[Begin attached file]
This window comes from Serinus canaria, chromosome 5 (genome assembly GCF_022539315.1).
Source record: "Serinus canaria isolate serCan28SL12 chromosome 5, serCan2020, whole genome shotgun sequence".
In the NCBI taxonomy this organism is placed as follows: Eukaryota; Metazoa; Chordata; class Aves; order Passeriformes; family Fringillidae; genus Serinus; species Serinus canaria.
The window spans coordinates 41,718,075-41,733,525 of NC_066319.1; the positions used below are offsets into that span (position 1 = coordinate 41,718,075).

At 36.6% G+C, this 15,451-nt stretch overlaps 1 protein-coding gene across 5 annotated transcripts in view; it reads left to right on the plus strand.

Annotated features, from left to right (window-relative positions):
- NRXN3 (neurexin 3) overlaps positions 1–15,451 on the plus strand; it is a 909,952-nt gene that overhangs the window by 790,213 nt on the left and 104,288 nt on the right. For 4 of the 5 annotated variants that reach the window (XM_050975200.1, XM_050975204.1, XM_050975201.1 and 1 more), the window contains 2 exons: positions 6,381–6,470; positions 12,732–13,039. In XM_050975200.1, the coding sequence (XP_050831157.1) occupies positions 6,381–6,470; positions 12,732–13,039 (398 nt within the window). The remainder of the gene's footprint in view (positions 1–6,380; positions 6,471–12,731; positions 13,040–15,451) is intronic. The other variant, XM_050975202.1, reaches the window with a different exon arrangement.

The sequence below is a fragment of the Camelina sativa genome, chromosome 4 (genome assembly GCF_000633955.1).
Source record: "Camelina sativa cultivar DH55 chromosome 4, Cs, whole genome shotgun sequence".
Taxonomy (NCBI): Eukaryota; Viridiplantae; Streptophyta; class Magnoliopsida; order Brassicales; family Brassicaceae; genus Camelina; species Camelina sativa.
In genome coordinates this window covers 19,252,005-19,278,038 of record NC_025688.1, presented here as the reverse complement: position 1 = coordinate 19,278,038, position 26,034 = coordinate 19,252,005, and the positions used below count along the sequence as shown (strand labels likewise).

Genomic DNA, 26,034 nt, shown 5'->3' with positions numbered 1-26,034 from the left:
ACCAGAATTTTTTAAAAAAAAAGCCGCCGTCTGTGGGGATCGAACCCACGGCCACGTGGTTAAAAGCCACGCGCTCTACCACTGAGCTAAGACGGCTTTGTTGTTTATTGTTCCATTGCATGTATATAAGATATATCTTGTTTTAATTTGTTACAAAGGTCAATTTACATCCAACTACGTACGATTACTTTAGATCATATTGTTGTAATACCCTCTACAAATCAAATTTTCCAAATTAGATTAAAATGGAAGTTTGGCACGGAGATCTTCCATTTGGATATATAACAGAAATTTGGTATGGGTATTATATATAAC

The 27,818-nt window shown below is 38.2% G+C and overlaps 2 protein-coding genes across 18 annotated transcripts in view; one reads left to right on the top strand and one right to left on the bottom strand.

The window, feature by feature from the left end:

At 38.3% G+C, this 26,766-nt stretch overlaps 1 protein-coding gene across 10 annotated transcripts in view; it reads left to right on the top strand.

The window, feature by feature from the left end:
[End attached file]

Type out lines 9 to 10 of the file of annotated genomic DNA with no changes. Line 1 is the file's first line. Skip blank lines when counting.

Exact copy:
Source record: "Camelina sativa cultivar DH55 chromosome 4, Cs, whole genome shotgun sequence".
Taxonomy (NCBI): Eukaryota; Viridiplantae; Streptophyta; class Magnoliopsida; order Brassicales; family Brassicaceae; genus Camelina; species Camelina sativa.